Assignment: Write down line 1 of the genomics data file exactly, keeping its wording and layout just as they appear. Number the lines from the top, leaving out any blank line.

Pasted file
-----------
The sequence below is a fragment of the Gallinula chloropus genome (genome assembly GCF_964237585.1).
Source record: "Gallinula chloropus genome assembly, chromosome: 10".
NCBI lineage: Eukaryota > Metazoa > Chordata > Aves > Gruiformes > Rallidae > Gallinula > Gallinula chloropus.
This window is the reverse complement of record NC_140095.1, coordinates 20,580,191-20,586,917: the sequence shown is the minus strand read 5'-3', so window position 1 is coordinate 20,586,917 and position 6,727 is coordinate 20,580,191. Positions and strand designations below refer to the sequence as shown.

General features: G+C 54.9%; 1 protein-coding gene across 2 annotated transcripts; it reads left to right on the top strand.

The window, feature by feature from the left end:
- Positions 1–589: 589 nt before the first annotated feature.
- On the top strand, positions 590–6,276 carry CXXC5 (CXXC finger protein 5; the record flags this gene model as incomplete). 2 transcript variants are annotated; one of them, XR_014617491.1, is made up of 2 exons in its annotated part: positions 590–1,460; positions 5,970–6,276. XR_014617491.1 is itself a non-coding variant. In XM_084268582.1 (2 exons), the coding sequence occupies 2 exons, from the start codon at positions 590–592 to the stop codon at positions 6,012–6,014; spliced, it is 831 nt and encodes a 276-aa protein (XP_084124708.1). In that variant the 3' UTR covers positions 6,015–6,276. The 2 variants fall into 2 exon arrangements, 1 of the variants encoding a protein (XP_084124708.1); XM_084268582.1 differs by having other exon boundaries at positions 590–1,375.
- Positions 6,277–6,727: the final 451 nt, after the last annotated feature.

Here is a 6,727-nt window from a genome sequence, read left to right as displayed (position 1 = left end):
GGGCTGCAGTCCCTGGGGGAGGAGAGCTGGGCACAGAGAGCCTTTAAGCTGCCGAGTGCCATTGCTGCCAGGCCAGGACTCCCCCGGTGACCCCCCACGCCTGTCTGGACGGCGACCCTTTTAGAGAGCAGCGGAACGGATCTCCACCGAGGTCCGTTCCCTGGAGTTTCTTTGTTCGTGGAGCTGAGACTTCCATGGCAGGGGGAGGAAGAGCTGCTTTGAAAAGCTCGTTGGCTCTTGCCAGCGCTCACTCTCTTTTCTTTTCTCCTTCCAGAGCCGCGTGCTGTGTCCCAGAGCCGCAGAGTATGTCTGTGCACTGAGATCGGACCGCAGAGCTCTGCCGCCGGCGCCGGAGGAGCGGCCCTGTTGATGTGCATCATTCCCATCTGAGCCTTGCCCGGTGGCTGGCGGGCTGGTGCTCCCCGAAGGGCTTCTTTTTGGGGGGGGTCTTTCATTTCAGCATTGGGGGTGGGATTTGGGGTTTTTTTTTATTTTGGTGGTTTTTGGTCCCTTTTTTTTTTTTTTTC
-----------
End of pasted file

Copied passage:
The sequence below is a fragment of the Gallinula chloropus genome (genome assembly GCF_964237585.1).